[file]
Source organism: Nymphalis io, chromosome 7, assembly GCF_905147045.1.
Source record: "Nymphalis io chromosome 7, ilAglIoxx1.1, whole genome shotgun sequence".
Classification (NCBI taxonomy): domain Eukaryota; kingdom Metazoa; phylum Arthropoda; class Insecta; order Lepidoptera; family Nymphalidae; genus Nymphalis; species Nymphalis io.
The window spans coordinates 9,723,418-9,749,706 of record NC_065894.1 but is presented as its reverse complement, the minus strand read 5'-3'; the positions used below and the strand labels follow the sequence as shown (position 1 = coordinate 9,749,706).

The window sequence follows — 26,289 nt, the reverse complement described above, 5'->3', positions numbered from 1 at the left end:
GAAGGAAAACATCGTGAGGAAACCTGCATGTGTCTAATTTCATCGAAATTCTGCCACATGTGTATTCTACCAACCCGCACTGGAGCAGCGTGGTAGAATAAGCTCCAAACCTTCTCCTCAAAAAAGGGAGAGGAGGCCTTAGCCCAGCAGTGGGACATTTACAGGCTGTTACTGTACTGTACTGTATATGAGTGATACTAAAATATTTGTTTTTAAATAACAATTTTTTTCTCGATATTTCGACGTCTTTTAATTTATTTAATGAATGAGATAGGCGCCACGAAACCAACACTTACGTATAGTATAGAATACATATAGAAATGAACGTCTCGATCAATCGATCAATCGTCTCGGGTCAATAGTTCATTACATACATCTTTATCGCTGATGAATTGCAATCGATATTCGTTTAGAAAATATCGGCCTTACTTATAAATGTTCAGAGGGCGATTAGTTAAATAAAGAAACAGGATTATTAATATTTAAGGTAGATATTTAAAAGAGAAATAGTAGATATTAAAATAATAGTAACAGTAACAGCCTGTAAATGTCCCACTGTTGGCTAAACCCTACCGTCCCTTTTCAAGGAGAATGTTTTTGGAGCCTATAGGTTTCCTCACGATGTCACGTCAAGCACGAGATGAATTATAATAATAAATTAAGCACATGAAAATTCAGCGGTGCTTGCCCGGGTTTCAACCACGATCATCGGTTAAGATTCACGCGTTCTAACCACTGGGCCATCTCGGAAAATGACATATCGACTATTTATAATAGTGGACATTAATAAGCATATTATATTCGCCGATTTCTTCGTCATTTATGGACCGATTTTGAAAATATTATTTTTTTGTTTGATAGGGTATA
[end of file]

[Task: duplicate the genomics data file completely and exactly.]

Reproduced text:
Source organism: Nymphalis io, chromosome 7, assembly GCF_905147045.1.
Source record: "Nymphalis io chromosome 7, ilAglIoxx1.1, whole genome shotgun sequence".
Classification (NCBI taxonomy): domain Eukaryota; kingdom Metazoa; phylum Arthropoda; class Insecta; order Lepidoptera; family Nymphalidae; genus Nymphalis; species Nymphalis io.
The window spans coordinates 9,723,418-9,749,706 of record NC_065894.1 but is presented as its reverse complement, the minus strand read 5'-3'; the positions used below and the strand labels follow the sequence as shown (position 1 = coordinate 9,749,706).

The window sequence follows — 26,289 nt, the reverse complement described above, 5'->3', positions numbered from 1 at the left end:
GAAGGAAAACATCGTGAGGAAACCTGCATGTGTCTAATTTCATCGAAATTCTGCCACATGTGTATTCTACCAACCCGCACTGGAGCAGCGTGGTAGAATAAGCTCCAAACCTTCTCCTCAAAAAAGGGAGAGGAGGCCTTAGCCCAGCAGTGGGACATTTACAGGCTGTTACTGTACTGTACTGTATATGAGTGATACTAAAATATTTGTTTTTAAATAACAATTTTTTTCTCGATATTTCGACGTCTTTTAATTTATTTAATGAATGAGATAGGCGCCACGAAACCAACACTTACGTATAGTATAGAATACATATAGAAATGAACGTCTCGATCAATCGATCAATCGTCTCGGGTCAATAGTTCATTACATACATCTTTATCGCTGATGAATTGCAATCGATATTCGTTTAGAAAATATCGGCCTTACTTATAAATGTTCAGAGGGCGATTAGTTAAATAAAGAAACAGGATTATTAATATTTAAGGTAGATATTTAAAAGAGAAATAGTAGATATTAAAATAATAGTAACAGTAACAGCCTGTAAATGTCCCACTGTTGGCTAAACCCTACCGTCCCTTTTCAAGGAGAATGTTTTTGGAGCCTATAGGTTTCCTCACGATGTCACGTCAAGCACGAGATGAATTATAATAATAAATTAAGCACATGAAAATTCAGCGGTGCTTGCCCGGGTTTCAACCACGATCATCGGTTAAGATTCACGCGTTCTAACCACTGGGCCATCTCGGAAAATGACATATCGACTATTTATAATAGTGGACATTAATAAGCATATTATATTCGCCGATTTCTTCGTCATTTATGGACCGATTTTGAAAATATTATTTTTTTGTTTGATAGGGTATA